Source: Harvard Educational Review. Vol. 80, Iss. 3; pg. 293-327. (Fall 2010).
(Reviewed by the Portal Team)
A historical analysis of racialized politics in Boston's public schools in the decades preceding school desegregation illustrates a complex interplay among race, class, and ethnicity that centered on access to power. In this paper, the author investigates the historical interplay of the emergence of tolerance education in the United States and the rise of black educational activism in Boston.
Drawing on local and national teaching journals, the black and white press, and archival sources from the Boston School Committee and local government commissions, the author contends that Boston teachers in the 1940s chose not to teach racial tolerance despite strong political support for tolerance programming in Massachusetts.
The author argues that Boston teachers never accepted the postwar racial liberalism that made special lessons on tolerance popular in other parts of the country. Boston schools did not teach racial tolerance because a majority of the Irish Catholics who dominated the school system did not support the political mandates of anti-prejudice programming.
Integration and the struggle to overcome structural inequality are not only issues of the past. Boston is now a majority minority school district, with Latinos edging out African Americans as the largest segment of the public school population. Forced budget cuts due to the economic recession prompted policy makers to look for new ways to save money. Although the city stopped busing students in order to achieve racial balance in 1999, various busing programs remain to support school choice and educational equity.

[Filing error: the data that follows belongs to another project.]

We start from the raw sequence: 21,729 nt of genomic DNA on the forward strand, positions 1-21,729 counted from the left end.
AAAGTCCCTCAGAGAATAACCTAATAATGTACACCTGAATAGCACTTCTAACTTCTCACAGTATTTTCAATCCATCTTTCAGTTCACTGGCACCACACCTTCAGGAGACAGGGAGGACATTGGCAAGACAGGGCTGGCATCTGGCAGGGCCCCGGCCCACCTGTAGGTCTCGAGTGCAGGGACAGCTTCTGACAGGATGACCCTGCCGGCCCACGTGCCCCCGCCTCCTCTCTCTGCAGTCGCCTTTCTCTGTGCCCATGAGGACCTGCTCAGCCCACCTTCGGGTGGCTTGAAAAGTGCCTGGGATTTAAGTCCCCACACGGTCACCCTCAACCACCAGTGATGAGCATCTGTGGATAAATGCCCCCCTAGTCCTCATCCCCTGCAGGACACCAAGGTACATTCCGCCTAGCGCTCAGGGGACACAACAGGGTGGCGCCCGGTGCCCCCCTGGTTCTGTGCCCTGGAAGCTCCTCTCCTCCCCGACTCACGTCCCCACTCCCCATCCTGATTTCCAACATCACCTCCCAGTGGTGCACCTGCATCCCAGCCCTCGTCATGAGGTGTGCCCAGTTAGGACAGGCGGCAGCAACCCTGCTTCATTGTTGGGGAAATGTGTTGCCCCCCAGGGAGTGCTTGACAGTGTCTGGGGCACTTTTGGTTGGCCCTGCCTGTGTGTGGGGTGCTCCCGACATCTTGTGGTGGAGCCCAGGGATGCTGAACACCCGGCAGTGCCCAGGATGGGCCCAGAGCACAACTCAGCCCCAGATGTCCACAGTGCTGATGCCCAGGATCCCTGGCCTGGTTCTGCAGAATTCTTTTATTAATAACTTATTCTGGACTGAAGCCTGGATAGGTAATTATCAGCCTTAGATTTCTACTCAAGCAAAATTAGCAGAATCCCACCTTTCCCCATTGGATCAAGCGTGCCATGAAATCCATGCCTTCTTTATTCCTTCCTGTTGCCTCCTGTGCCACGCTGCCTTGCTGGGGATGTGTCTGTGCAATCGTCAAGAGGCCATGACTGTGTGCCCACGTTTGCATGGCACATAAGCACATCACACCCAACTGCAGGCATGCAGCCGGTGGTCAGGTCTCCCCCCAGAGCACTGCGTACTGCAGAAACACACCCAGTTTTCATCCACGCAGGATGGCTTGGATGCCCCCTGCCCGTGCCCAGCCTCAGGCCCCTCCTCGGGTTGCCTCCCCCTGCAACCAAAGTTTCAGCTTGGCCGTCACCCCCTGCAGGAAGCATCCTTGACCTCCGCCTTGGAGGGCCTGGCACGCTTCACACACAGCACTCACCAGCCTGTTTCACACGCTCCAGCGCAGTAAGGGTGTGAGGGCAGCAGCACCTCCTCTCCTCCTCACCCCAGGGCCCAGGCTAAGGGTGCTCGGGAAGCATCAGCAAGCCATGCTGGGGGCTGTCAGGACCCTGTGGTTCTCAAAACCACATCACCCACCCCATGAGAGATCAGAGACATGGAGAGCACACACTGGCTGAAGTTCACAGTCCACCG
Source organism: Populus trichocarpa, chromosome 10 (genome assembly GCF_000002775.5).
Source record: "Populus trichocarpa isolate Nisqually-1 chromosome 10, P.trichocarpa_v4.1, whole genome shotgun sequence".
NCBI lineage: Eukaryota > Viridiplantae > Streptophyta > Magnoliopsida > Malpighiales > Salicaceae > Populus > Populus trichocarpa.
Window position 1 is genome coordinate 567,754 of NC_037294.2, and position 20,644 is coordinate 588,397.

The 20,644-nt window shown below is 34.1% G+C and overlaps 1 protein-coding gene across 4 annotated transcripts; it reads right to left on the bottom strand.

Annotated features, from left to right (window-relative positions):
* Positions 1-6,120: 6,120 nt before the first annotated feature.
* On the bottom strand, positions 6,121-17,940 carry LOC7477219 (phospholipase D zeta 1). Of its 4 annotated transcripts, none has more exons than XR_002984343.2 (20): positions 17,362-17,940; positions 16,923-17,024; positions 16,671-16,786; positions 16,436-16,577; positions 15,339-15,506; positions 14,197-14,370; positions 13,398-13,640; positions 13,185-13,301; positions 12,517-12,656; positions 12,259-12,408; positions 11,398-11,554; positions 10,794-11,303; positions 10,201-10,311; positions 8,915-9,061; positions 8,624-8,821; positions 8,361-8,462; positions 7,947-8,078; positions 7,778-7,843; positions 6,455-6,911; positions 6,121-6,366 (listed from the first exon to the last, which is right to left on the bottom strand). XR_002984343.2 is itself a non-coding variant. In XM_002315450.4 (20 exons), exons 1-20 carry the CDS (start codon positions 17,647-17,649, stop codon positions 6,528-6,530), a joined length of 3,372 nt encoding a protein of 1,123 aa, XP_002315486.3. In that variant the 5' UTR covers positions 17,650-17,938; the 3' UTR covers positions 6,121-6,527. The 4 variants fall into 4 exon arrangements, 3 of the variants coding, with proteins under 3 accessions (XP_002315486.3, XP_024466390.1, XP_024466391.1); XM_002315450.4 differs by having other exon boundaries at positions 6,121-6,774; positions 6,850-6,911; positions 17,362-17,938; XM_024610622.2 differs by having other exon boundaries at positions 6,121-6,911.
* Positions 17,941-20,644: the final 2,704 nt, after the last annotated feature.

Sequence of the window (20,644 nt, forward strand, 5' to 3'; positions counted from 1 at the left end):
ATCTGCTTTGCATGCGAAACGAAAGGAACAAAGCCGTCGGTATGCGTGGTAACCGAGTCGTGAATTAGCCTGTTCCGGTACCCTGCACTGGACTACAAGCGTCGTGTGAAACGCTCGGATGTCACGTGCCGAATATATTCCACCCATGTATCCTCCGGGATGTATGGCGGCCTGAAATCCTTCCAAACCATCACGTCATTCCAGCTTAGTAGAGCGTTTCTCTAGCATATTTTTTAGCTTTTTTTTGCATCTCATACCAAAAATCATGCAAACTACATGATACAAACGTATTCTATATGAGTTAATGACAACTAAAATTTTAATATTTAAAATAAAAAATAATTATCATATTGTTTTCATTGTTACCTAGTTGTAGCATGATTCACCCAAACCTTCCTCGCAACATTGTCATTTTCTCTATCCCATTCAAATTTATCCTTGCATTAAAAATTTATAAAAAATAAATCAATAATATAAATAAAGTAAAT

Recently, a well-known civil rights veteran agreed that the time had come to end busing programs in Boston. The author claims that perhaps it is time to end the last vestiges of busing in Boston, but a more rigorous analysis reveals that busing provides key services to certain minority student. There should be a full consideration of what that would mean for the mostly poor black and Latino students in this struggling urban school system.